Wildfires are an ever-present threat across the Western United States, and communities in Central Oregon are no exception. As a homeowner, you might be aware of the risk, but do you know how to effectively protect your property? Taking proactive steps now not only safeguards your home but also enhances your eligibility for fire insurance—a crucial component of comprehensive home protection. This e-book will guide you through the importance of defensible space and Firewise protections, providing actionable steps to fortify your property against wildfires and ensure peace of mind.

Chapter 1: Understanding Defensible Space

What is Defensible Space?

Defensible space is a buffer zone created between your property and the surrounding wildland. This area is strategically designed and maintained to slow the spread of wildfire and protect your home from direct flame contact and radiant heat. A well-maintained defensible space also provides firefighters with a safer environment to combat the blaze, increasing the chances of saving your home.

Zones of Defensible Space

  1. Immediate Zone (0-5 feet): This is the area closest to your home. Keep it lean, clean, and green by removing all flammable materials, such as dried leaves, dead vegetation, and wood piles.
  2. Intermediate Zone (5-30 feet): Break up the continuity of vegetation. Trim trees and bushes, remove dead plant material, and ensure that plants are spaced apart to prevent fire from spreading.
  3. Extended Zone (30-100 feet): Manage and space out vegetation to decrease the likelihood of flames reaching your home. Regularly mow grass, trim trees, and remove dead or dying plant material.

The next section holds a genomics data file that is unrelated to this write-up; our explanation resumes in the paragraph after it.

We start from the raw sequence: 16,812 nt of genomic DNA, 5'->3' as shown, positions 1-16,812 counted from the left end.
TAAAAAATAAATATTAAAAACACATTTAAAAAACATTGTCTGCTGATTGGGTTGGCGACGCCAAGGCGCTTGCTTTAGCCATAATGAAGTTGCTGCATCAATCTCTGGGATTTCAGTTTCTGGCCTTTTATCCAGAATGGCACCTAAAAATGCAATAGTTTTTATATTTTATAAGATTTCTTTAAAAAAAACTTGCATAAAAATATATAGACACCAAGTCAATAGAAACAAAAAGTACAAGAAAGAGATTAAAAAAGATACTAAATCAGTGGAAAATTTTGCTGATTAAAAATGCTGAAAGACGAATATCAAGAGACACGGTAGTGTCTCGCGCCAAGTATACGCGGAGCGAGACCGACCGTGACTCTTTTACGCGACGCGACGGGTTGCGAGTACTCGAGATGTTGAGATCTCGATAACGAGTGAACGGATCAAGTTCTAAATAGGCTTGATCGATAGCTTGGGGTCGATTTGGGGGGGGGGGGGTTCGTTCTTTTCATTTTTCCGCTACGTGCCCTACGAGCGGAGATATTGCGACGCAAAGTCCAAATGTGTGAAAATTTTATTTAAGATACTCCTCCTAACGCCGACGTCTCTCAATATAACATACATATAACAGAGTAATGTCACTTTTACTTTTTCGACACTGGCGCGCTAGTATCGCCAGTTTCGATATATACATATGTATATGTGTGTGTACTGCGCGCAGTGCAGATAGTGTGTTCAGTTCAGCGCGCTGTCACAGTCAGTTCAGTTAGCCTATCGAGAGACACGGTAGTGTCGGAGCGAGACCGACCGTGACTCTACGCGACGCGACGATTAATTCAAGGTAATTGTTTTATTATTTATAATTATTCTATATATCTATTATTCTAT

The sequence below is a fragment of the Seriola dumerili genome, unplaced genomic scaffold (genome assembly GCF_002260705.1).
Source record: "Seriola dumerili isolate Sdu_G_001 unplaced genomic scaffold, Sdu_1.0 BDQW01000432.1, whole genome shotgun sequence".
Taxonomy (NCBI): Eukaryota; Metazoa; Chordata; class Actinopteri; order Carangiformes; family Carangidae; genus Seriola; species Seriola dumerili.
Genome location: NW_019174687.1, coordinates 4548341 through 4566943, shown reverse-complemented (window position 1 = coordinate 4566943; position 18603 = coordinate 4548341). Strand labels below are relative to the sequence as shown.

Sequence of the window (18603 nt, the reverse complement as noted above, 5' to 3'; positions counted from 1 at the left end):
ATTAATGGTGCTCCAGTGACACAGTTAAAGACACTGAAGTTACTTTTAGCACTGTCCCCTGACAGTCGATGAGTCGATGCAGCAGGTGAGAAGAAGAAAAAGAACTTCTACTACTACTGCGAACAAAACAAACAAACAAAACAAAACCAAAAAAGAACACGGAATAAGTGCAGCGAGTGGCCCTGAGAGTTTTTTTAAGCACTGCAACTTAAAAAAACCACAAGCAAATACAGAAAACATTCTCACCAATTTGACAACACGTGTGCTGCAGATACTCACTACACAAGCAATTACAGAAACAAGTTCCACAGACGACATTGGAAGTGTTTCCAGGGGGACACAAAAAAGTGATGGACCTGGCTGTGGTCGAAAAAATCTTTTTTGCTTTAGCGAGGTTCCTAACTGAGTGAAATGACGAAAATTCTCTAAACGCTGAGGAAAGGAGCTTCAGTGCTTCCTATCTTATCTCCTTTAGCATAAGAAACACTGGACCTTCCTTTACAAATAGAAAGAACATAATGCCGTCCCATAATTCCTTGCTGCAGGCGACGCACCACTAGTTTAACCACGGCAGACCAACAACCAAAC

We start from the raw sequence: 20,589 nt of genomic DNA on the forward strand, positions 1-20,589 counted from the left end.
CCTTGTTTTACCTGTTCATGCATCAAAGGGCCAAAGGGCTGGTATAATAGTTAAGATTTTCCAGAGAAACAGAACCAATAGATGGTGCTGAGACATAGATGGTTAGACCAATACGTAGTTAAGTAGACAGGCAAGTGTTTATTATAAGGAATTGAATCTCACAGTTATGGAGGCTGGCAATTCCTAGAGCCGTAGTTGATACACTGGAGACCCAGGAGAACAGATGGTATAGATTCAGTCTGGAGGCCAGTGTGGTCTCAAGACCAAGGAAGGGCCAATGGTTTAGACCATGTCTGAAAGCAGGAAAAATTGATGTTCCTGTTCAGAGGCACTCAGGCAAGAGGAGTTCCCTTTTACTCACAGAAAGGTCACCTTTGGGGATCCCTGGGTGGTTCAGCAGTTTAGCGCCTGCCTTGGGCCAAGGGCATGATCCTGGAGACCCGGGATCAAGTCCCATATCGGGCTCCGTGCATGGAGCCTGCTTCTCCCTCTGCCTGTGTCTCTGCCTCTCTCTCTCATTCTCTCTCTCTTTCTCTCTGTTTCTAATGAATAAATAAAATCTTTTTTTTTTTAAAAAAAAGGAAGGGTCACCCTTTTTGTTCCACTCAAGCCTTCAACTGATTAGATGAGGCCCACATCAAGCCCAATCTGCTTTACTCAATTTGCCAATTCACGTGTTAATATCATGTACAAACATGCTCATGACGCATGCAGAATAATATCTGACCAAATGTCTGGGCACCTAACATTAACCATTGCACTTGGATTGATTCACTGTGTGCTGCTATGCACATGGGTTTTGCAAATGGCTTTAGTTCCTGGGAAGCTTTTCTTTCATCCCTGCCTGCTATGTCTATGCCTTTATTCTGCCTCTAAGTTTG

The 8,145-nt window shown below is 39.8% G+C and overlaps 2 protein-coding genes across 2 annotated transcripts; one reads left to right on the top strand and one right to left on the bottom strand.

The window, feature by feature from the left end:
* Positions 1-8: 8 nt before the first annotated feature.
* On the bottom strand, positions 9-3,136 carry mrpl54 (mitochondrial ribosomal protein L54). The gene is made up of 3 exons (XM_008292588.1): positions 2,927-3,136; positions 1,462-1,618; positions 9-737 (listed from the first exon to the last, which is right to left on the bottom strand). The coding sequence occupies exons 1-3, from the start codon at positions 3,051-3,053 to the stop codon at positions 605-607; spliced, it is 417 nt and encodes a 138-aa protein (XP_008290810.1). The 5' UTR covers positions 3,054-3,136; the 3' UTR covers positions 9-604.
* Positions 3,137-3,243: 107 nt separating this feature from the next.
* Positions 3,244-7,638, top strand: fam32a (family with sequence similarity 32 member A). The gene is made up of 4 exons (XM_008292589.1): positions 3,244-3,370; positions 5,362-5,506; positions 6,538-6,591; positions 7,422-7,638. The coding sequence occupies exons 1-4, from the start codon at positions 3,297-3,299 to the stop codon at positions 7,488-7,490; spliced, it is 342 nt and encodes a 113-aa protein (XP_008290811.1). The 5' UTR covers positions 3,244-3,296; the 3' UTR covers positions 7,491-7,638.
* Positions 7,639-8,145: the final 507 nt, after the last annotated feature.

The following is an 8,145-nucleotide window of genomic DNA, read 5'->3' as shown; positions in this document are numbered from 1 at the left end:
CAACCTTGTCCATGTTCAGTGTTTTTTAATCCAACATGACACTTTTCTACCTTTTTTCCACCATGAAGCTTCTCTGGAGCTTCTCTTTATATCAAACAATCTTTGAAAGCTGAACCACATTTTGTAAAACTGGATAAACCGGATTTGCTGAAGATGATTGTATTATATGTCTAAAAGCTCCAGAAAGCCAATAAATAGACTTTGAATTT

Benefits of Defensible Space

Creating defensible space significantly reduces the risk of wildfire damage. Homes with defensible space are more likely to be protected by firefighters, are less likely to ignite from embers, and maintain lower temperatures during a wildfire, all contributing to the safety and security of your property.

Chapter 2: Firewise Landscaping

Choosing Fire-Resistant Plants

Incorporate fire-resistant plants into your landscaping. These plants have high moisture content, are less likely to ignite, and can help slow the spread of fire. Some examples include:

  • Succulents like sedum and aloe
  • Ground covers like ice plant and periwinkle
  • Shrubs like manzanita and currant


Landscaping Tips

  • Irrigation: Maintain an efficient irrigation system to keep plants hydrated and less flammable.
  • Mulching: Use non-combustible mulch like gravel or stone, especially near your home.
  • Plant Spacing: Ensure proper spacing between plants to prevent fire from jumping between them.

Regular Maintenance

Regularly prune trees, shrubs, and bushes to remove dead or overgrown branches. Clean up fallen leaves and other debris that can serve as fuel for fires. Keep your grass well-watered and mowed to reduce its flammability.

Chapter 3: Home Hardening

Building Materials

Using fire-resistant building materials can greatly reduce the risk of your home catching fire. Consider materials such as: